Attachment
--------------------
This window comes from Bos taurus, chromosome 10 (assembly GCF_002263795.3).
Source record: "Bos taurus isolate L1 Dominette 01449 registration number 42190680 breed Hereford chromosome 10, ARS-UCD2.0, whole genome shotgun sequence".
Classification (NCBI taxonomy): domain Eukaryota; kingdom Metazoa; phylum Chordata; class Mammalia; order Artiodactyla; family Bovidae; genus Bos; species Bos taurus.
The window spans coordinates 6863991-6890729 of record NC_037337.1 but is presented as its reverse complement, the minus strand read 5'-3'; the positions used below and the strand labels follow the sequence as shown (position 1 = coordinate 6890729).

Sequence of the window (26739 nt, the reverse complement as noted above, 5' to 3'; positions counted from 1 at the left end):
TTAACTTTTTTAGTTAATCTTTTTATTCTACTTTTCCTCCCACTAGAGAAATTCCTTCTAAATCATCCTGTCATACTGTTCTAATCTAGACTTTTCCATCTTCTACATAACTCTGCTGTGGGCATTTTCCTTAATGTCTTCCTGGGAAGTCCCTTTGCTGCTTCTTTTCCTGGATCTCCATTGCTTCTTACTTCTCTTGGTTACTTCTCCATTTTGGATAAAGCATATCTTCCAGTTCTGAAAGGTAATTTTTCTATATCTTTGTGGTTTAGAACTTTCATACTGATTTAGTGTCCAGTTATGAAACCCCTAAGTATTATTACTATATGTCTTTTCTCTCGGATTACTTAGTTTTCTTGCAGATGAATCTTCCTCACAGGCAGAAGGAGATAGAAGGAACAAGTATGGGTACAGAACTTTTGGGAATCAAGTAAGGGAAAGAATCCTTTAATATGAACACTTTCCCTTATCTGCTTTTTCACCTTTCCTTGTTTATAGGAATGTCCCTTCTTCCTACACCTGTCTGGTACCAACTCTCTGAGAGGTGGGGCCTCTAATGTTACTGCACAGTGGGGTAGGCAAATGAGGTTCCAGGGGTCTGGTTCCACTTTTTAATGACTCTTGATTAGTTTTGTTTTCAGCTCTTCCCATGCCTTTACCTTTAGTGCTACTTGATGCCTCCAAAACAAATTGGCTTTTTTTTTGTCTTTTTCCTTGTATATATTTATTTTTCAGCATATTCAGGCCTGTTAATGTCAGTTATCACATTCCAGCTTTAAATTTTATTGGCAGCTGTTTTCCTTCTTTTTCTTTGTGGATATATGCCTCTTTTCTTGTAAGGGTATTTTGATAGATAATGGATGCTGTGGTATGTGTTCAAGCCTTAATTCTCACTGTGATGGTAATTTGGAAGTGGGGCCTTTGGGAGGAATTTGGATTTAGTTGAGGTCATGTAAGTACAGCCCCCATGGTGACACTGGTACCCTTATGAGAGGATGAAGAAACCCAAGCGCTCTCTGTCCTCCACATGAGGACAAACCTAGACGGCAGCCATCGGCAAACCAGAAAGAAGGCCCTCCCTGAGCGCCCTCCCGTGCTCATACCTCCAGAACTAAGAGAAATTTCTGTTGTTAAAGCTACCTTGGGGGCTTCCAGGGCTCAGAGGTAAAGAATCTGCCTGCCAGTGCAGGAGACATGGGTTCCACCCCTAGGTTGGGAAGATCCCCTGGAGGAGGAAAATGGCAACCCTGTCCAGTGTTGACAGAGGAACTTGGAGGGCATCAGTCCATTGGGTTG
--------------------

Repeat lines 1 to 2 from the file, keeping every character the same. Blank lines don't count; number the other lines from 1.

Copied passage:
This window comes from Bos taurus, chromosome 10 (assembly GCF_002263795.3).
Source record: "Bos taurus isolate L1 Dominette 01449 registration number 42190680 breed Hereford chromosome 10, ARS-UCD2.0, whole genome shotgun sequence".